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Group Policy

Group Policy, a feature belonging to the Microsoft Windows NT family of operating systems, are controls for the working environment of user and computer accounts. It provides a centralized management and configuration of operating systems, applications and user's settings in an Active Directory environment.

A very versatile tool, Group Policy can make things overly complicated as well. In SMBs or labs, you can keep things simple by linking all of your GPOs to the domain. Complication, however can be justified. If you have several departments on the domain that have different sets of Policies, you should create the GPO settings that apply only to those two departments and should not be applied to any other department. If you cannot make this justification, then keep things simple by linking the GPO one time to the domain.

Requirements for using Group Policy

There are three basic requirements for the use of Group Policy:

  1. Group Policy can only be use on a Domain Network, and this network must be based on Active Directory Domain Services, (AD DS.) This means that at least one server must have the AD DS role installed.
  2. Computers that you want to manage must be domain-joined. The users that you want to manage must use domain credentials to log on to their computers.
  3. To work on Group Policy, you must have Administrative rights.

Group Policy Management Console

Group Policy Management Console

Group Policy Management Console, (GPMC) is the tool used for managing Group Policy. It is a scriptable Microsoft Management Console (MMC) snap-in that provides a single administrative tool for managing Group Policy.

Group Policy Objects

Policy settings are contained in Group Policy Objects, (GPOs.) Consider GPOs like policy documents. These documents apply their settings to the computers and users within their control.

Group Policy Links

Group Policy Objects have no use unless you link them to a site, domain, or OU. When you link a GPO to a container, Group Policy applies the GPO’s settings to the computers and users in that container.

GPO Processing Precedence

Group Policy is applied in a specific order. The order in which GPOs are processed is significant because when policy is applied, it overwrites policy that was applied earlier. This order of precedence is LSDOU:

  1. Local GPO is applied.
  2. Site linked GPOs are applied.
  3. Domain linked GPOs are applied.
  4. Organizational Units (OU) GPOs are applied.

For nested organizational units, GPOs linked to parent organizational units are applied before GPOs linked to child organizational units are applied.

Group Policy Inheritance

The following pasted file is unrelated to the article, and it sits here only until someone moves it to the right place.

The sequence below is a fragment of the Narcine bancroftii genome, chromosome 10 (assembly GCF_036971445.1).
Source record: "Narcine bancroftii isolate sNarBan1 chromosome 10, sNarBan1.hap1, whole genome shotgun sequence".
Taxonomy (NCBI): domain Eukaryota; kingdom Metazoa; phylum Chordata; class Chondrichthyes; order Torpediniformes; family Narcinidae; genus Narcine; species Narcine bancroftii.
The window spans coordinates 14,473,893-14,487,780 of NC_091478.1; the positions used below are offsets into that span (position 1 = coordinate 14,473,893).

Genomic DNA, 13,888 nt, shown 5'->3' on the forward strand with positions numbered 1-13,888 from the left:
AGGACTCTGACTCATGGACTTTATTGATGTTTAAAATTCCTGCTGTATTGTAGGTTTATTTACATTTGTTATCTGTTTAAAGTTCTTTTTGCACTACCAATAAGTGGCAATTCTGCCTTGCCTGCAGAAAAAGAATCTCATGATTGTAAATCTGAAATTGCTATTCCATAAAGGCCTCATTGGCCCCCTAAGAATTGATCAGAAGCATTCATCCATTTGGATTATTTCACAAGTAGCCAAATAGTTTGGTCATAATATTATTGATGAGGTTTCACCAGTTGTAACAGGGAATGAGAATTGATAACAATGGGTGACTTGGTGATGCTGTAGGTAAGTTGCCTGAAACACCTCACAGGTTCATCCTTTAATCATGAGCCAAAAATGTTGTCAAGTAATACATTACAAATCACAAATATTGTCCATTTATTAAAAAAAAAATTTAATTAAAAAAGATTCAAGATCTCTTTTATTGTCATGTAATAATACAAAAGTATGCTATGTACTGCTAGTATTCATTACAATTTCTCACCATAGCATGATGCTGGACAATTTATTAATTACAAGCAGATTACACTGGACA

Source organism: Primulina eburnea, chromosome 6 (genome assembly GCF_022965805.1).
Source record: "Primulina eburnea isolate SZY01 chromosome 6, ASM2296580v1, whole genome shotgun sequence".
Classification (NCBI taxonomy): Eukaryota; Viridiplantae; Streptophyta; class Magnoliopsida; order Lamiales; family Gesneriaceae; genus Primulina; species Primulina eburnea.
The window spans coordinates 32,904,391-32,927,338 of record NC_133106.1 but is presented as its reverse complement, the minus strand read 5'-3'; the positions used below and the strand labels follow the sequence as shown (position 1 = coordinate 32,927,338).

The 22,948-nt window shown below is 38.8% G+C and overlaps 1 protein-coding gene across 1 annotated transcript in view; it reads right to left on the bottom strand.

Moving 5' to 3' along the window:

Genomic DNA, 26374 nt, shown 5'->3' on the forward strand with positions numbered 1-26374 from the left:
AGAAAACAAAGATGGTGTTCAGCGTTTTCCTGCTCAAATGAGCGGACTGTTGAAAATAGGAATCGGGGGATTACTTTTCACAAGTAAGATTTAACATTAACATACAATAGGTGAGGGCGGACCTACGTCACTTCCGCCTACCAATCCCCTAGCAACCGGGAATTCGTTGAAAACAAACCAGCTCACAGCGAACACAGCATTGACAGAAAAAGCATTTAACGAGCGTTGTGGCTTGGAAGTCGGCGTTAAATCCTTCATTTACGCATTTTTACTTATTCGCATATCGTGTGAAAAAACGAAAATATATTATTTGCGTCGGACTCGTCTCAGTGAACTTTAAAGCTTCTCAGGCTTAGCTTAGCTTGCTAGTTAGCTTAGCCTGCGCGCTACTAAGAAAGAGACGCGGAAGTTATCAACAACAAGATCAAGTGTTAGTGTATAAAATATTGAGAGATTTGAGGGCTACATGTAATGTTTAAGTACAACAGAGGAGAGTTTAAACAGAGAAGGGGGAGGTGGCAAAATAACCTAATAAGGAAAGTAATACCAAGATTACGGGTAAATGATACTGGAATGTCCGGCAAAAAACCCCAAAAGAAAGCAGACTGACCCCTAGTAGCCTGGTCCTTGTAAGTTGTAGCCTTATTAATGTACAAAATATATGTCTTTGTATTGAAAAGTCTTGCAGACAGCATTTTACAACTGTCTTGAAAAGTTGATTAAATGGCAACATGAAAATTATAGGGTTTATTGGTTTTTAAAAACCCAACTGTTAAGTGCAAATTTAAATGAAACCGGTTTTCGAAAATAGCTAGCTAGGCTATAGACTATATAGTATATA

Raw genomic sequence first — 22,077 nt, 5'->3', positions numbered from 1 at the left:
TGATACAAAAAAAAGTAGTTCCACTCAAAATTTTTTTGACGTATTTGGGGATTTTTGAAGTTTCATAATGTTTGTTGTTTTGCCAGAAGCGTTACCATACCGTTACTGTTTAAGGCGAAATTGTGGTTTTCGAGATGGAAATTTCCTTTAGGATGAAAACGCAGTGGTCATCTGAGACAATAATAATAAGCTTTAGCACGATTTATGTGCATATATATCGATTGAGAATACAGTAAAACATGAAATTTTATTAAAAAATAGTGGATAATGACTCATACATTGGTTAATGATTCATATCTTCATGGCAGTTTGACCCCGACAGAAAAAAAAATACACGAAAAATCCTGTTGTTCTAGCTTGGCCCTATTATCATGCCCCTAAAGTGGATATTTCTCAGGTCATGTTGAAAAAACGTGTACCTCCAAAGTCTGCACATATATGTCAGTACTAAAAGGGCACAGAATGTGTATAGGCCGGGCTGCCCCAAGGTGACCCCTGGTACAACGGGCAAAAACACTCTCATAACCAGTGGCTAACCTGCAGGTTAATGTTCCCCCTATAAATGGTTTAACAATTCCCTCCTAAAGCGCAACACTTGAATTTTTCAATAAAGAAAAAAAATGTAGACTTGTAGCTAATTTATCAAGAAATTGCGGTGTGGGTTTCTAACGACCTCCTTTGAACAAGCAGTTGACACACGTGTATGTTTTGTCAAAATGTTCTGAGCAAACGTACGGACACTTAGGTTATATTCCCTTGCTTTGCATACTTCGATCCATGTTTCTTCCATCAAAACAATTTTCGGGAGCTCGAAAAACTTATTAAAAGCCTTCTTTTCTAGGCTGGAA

Group Policy Inheritance occurs when you link a GPO to the domain and applies to the computers and users in every OU and child OU in the domain.

What happens if multiple GPOs contain the same setting? This is where order of precedence comes into play. Again as mentioned previously, the order of processing is site, domain, OU, and child OUs. The order is child OUs have a higher precedence than GPOs linked to parent OUs, which have a higher precedence than GPOs linked to the domain, which have a higher precedence than GPOs linked to the site. A simple way to remember this is that Group Policy applies GPOs from the top down, overwriting settings along the way. In advanced scenarios, however, you can override the order of precedence.

Group Policy Management Editor

Group Policy Management Editor

Group Policy Editor allows you to edit Group Policy, both locally and remotely.

To access GPME, from the Command Line
Click Start , type gpedit.msc in the Start Search box, and then press ENTER.

You can access other computers' local policies by using the following syntax: (In both cases, the machine name must be in quotes.)

  • gpedit.msc /gpcomputer:"targetmachine"


  • gpedit.msc /gpcomputer:""

Resultant Set of Policy (RSoP)

Resultant Set of Policy (RSoP) reports Group Policy settings that are applied to a user or computer.

To access RSoP, (as Administrator):

  • Click Start, Run, and type MMC.
  • On the File menu, click Add/Remove Snap-in.
  • In the Add or Remove Snap-ins dialog box, click Local Group Policy Editor, and then click Add.
  • In the Select Group Policy Object dialog box, click Browse.
  • Click This computer to edit the Local Group Policy object, or click Users to edit Administrator, Non-Administrator, or per-user Local Group Policy objects.
  • Click Finish, click Close, and then click OK. The Local Group Policy Editor opens the Group Policy object (GPO) for you to edit.